The Ghanaian government received the highest petroleum revenue for a single year in 2022 since the start of petroleum production in the country in 2010.
Data from the 2022 Annual Report of the Public Interest and Accountability Committee (PIAC) showed that petroleum receipts for 2022 amounted to $1.43 billion, representing an increase of 42 per cent over the projected revenue for the year and 82.38 per cent higher than the receipts for 2021 of $783.33 million.
Apart from 2022’s $1.43 billion in receipts, government’s highest annual receipts from petroleum production have been $978.02 million in 2014 and $976.09 million in 2018, with 2016 bringing the lowest revenue receipts of $247.18 million since 2011.
The significant rise in revenue in 2022 was mainly due to the sharp increase in the price of crude oil on the world market, said to have been impacted by the Russia-Ukraine war.
Sharing findings of the 2022 PIAC Annual Report in Accra yesterday, the Chairman of the PIAC, Prof. Kwame Adom-Frimpong, stated that 2022’s $1.43 billion accrued to the Petroleum Holding Fund (PHF) from royalties, Carried and Participating Interest (CAPI), Corporate Income Taxes (CIT), surface rentals and income earned on the PHF, compared to $783.33 million in 2021.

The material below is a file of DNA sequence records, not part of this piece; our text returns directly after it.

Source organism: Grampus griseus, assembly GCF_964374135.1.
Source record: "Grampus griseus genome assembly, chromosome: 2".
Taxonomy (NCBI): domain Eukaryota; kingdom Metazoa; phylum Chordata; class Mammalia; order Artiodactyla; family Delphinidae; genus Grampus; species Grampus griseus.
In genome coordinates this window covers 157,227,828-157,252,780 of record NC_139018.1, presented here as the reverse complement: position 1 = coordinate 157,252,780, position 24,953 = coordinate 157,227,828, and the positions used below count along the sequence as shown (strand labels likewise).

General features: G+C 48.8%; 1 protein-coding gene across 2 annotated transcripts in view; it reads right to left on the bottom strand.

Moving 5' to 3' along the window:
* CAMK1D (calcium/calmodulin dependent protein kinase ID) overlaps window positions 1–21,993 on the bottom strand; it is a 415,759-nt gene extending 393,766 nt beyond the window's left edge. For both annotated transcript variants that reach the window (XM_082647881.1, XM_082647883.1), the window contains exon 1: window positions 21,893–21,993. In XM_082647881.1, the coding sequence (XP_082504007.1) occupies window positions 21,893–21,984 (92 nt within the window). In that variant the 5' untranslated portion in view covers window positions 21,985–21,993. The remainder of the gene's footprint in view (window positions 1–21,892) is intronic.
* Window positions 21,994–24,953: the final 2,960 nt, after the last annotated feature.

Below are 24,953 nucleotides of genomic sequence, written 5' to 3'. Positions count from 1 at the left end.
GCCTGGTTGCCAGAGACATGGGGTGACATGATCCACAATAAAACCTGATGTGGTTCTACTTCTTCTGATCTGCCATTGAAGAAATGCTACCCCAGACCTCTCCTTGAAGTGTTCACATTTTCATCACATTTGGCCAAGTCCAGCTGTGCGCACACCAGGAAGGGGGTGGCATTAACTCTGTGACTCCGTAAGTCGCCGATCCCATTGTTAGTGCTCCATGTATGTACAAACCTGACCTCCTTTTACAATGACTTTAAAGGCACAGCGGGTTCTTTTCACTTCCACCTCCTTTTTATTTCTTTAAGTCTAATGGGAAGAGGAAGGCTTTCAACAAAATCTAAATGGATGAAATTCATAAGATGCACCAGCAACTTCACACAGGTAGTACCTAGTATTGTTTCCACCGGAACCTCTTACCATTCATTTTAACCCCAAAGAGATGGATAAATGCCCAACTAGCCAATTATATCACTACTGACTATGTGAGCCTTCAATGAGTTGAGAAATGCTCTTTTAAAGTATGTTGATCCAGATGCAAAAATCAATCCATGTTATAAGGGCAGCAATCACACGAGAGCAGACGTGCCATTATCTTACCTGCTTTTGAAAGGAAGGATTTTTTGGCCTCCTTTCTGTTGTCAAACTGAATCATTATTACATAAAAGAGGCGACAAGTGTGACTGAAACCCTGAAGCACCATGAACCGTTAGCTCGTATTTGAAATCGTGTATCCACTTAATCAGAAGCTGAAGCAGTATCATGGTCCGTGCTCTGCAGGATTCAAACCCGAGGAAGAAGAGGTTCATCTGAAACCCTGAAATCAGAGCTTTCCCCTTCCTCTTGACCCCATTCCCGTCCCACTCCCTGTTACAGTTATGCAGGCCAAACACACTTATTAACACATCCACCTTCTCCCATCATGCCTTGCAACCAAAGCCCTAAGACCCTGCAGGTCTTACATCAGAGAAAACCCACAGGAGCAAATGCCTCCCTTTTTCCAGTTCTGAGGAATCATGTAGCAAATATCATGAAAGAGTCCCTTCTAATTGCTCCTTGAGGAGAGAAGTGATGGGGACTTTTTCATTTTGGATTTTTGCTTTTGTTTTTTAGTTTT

He explained that the increase in revenue could be attributed to favourable international crude oil prices which were higher than estimated prices.
According to him, the average achieved price by the Ghana National Petroleum Corporation (GNPC) on behalf of the Ghana Group for the three producing fields increased by 52.9 per cent from $69.180/bbl (barrels of crude oil) in 2021 to $105.746/bbl in 2022.
He said despite the decline in production volumes, petroleum revenues increased in 2022 by 82.4 per cent.
The chairman observed that receipts from crude oil liftings amounted to $1.04 billion in 2022 as compared to $578.61 million in 2021, representing an increase of 79.2 per cent.
He said six liftings were made from the Jubilee Field in 2022, yielding $567.39 million in receipts, whereas five liftings recorded in 2021 yielded $310.86 million.
On the TEN field, he said one lifting was made in 2022, yielding $182.37 million, whereas receipts for 2021 yielded $128.72 million from three liftings.
According to him, there were three liftings on the Sankofa Gye-Nyame (SGN) field in 2022, with total revenues amounting to $287.04 million as compared to two liftings in 2021 yielding $139.03 million in revenues, representing 106.5 per cent increase over the 2021 receipts.
Prof. Adom-Frimpong noted that crude oil production had been declining for three consecutive years.
He said a volume of 71,439,585 barrels was produced in 2019, but declined to 66,926,806 barrels in 2020, representing 6.32 per cent.
It further declined to 55,050,391 barrels in 2021 (17.75 per cent) and then to 51,756,481 barrels in 2022 (5.98 per cent).